astronomers and astrophysicists soon will begin work on a new 10-year plan meant to help NASA and the National Science Foundation prioritize
federal spending on their discipline in the decade ahead.

The National Research Council announced Sept. 11 the selection of Stanford University Professor Roger Blanford to chair the so-called decadal survey committee due to meet for the first time in December to begin sorting through competing proposals to utilize increasingly scarce U.S. astronomy research dollars. The National Research Council currently is seeking scientists to fill out the committee and its various panels.

The last such decadal survey, published in 2001, recommended nine space-based astronomy missions for NASA to tackle by 2010. To date, NASA has launched just one of those missions, the recently renamed Fermi Gamma-ray Large Area Telescope, which just completed its on-orbit checkout following a June launch. Another recommended mission, the Solar Dynamics Observatory, is scheduled to launch in January.

Jon Morse, director of NASA’s roughly $1.3 billion astronomy and astrophysics division here, said in a Sept. 16 interview that unrealistic cost estimates and overly optimistic budget projections combined to heap considerably more projects on the
space agency’s plate than it could possibly carry out.

He also said any assessment of NASA’s astronomy accomplishments this decade should take into consideration the agency’s funding of ongoing missions, including Hubble Space Telescope, which is about to be upgraded, and research and analysis spending, the lifeblood of university-based scientists.

Morse said grading NASA solely on how many of the nine missions it has carried out since 2001 would be a “simplistic view that cheats the actual support the field has gotten through the decade.”

Still, Morse said NASA hopes to avoid some of the faulty assumptions that fed into the 2001 decadal survey and is willing to spend the money needed to get some better upfront cost estimates for candidate missions.

For example, Morse said the astronomy community’s understanding of the technical and budgetary requirements for Constellation X, the Laser Interferometry Space Antenna and the Space Interferometry Mission – three unfulfilled priorities from the 2001 decadal survey – has matured considerably thanks to NASA studies and technology investments.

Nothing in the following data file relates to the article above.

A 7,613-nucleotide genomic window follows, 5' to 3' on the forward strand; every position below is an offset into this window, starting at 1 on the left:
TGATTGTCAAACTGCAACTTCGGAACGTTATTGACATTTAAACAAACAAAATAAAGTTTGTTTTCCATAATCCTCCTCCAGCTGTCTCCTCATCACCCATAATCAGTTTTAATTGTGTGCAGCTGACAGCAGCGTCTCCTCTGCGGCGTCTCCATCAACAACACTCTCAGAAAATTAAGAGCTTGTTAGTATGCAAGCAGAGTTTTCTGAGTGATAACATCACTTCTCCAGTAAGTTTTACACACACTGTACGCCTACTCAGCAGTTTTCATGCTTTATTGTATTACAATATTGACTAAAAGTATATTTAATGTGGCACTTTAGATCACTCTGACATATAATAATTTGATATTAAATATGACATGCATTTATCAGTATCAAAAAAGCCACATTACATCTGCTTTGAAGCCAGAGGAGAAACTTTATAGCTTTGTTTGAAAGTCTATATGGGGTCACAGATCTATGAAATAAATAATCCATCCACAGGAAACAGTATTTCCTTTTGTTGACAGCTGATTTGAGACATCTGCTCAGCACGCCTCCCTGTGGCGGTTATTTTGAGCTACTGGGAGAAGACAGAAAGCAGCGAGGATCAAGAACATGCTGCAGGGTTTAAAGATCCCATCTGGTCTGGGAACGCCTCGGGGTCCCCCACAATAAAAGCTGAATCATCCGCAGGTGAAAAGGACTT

In addition, NASA’s astronomy and astrophysics division is funding 19 mission concept studies in order to flesh out the technical and budgetary aspects of projects that might be considered by the decadal survey committee.

“Instead of just having the advocates come in and say, ‘here’s what we believe the cost is’…we are trying to have independent cost estimates done both for the mature and more immature concept.”

This time out, the National Research Council also will have a budget to pay for independent cost estimates for candidate missions, much as it did in 2007 when it hired San Diego-based SAIC to price the five missions being evaluated by the council’s Beyond Einstein Program Assessment Committee on behalf of NASA. The panel recommended that the Joint Dark Energy Mission be first in NASA’s queue.

Aside from government footing the bill for more rigorous cost estimates, Morse said NASA suggested that the National Research Council have the decadal survey committee consider both conservative and more optimistic budget scenarios as it ponders astronomy priorities for the next decade.

NASA’s current five-year budget plan shows annual astronomy spending dropping to a low of $1 billion in 2011 before it starts to trend upwards again. Morse told astronomers last November they would be wise to assume no more than inflationary increases for the decade ahead.

Harvard University Professor John Huchra, president of the American Astronomical Society, agreed that better cost estimates are needed this time out, but said low-ball estimates were not entirely to blame for NASA and the National Science Foundation not making a bigger dent in the 2001 priorities.

“At the time of the last decadal survey the economy was in great shape, there was real talk about doubling the [National Science Foundation] budget, the NASA astrophysics budget was going up…a number of things led us to be optimistic.”

If those trends had continued, Huchra said, the
United States
would have made more progress on the 2001 decadal survey recommendations, overly optimistic cost estimates aside.

“We probably wouldn’t have done everything, but we would have done a lot of it,” he said in a Sept. 17 telephone interview.

said one of the complaints about the last decadal survey is that there was not enough community involvement, resulting in big decisions being made by a comparatively small number of astronomers.

“We intend to fix that,” Huchra said, noting that NASA and the National Science Foundation are putting up a “much better budget” to ensure wider participation.

also would like to see the survey committee tackle the issue of retiring capabilities that have outlived their peak usefulness.

“Astronomy – especially ground-based astronomy – has reached the stage where we need to consider what we might stop doing, what we might close down,” Huchra said. “NASA does not have the problem as badly as the National Science Foundation does since NASA missions by definition have a limited lifetime.

“But the ground-based facilities … are things that were built 50 years ago when the [National Science Foundation] first came into existence. Those telescopes and facilities, while still useful, are no longer forefront. If we do need to free up operational resources to build new facilities that is something the survey is going to have to look at.”

The National Research Council is expected to deliver the new decadal survey results to NASA and the National Science Foundation in 2010.